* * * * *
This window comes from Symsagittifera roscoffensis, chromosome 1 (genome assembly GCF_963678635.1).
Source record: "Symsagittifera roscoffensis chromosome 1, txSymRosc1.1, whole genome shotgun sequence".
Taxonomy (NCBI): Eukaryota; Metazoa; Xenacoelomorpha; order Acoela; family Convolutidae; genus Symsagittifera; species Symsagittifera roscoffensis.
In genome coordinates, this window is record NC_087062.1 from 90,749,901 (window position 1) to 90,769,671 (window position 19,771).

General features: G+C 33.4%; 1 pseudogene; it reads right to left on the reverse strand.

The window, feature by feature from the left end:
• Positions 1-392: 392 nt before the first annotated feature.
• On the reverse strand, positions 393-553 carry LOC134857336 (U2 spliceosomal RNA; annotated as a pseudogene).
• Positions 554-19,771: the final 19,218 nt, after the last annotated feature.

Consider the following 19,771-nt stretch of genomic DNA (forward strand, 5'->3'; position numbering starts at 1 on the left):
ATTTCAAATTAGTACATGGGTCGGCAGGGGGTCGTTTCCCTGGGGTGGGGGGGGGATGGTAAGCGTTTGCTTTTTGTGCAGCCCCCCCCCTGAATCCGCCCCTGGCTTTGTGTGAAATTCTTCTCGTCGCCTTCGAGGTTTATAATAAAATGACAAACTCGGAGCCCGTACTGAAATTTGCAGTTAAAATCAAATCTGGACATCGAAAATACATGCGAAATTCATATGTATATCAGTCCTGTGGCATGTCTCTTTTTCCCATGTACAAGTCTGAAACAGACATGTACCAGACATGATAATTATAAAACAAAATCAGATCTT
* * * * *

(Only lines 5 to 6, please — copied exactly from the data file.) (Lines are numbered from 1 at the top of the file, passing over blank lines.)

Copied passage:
General features: G+C 33.4%; 1 pseudogene; it reads right to left on the reverse strand.

The window, feature by feature from the left end: